I produced a blog entry which created some interest on the Cloud Security topic. I produced the blog entry after reading several articles reminding me that the most common excuse i've heard for enterprises to avoid the cloud was the concern for "Cloud Security."
The blog entry in question is: Security in the Cloud Age
After I wrote the article I got a number of responses. A CSO friend of mine said it was balderdash. He sent me comments to edit and soften my article to make it more "precise." I really appreciate his comments. I also spoke on the topic to a group of architects at a major financial institution. After doing more research on this topic I have become convinced:
1) The central argument that the cloud is simply too valuable to use the security excuse is valid. In my opinion the value to enterprises using the cloud in all its manifestations is too important for most businesses to ignore or remain aloof. The followers on this will indeed be the losers.
2) There is even more to be concerned about regarding security than I realized. I believe that frequently for possibly many reasons people conspire to minimize concerns about security in general. The fact is there is an enormous amount of hacking and general security attacks on companies than I had realized.
My slideshare presentation:
outlines a very small number of the breakins and attacks over the last year alone. The vast majority of these attacks happened at private companies and the most serious by far in my opinion happened at private companies NOT in the cloud.
The ratio that seemed to hold is that the number of attacks at private vs cloud companies was 3:2. Since the number of private companies vastly exceeds the number of cloud companies you can see the very high percentage of all attacks are occurring at private companies. Private companies in 38 of 50 states are required by law to disclose breakins that effect individual consumers. So, it is not clear how many private companies are required to report successful security attacks, how many are required but don't? The ratio of attacks on private vs cloud companies could be much worse than the 3:2 ratio. We just don't know. Also, the losses were tangible at private companies with actual monies lost in some cases and very significant reputational loss as in the case of Target and others. Hundreds of millions in user email addresses, passwords, credit card numbers and other significant personal identifying information lost by private companies. There were 4 million health records lost when a hospital simply had a number of computers lifted off the campus. Hospitals don't have the security procedures of a bank for instance for computer equipment.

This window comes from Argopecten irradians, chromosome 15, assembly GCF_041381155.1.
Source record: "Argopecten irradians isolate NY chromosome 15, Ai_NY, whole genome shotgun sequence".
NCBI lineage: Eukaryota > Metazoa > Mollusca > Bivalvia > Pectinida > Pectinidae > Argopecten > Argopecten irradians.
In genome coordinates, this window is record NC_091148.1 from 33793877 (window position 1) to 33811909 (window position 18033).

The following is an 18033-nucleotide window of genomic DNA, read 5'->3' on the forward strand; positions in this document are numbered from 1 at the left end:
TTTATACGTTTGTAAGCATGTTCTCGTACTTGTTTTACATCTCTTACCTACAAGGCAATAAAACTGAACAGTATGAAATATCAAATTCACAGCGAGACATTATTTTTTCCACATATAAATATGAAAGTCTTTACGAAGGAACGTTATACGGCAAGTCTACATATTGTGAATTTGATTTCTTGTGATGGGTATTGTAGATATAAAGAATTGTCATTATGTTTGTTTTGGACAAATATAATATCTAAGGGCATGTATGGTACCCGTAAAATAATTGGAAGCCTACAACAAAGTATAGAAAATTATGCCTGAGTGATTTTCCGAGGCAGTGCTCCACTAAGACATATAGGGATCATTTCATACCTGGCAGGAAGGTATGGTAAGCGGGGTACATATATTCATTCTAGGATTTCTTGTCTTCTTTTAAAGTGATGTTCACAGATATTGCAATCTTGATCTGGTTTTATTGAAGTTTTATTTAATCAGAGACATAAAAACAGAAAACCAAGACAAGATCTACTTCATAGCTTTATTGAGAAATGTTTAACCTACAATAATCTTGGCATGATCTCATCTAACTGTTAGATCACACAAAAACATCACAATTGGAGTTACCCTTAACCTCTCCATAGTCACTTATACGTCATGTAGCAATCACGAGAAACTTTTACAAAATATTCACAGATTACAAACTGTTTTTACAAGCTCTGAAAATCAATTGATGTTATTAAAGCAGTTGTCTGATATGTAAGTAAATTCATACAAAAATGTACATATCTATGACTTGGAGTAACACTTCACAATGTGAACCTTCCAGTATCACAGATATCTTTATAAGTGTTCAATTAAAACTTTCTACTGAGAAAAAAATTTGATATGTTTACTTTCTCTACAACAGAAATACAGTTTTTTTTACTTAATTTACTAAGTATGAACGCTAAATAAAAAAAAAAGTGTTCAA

This didn't surprise me, but I guess I naively believe that even if lots of things are possible very few of those worst case scenarios ever emerge. Several hundred million email addresses means a large percentage of people have been compromised. 4 million health records is a lot. For me these numbers were shocking.
We live in an era where privacy is being attacked from all angles.
There is enormous number of hacking attempts trying to gather personal information from companies about us. On top of that is the general ineptness of most companies in the security area. The average private company patches their operating systems with known patches 25 to 60 days from the patch being available and the vulnerability being disclosed. That is atrocious because we all should be aware that when a vulnerability is announced the hackers go to work. They know it takes time for many to patch the vulnerability so most severe attacks occur within 30 days of a vulnerability disclosure. Therefore by waiting 25-60 days to patch the vulnerability the vast majority of companies are simply leaving themselves open to attack. I didn't realize it was this bad. As I have pointed out, the incompetence of the average company simply means that whether they want to admit it or not most companies will probably have HIGHER security by moving to the cloud.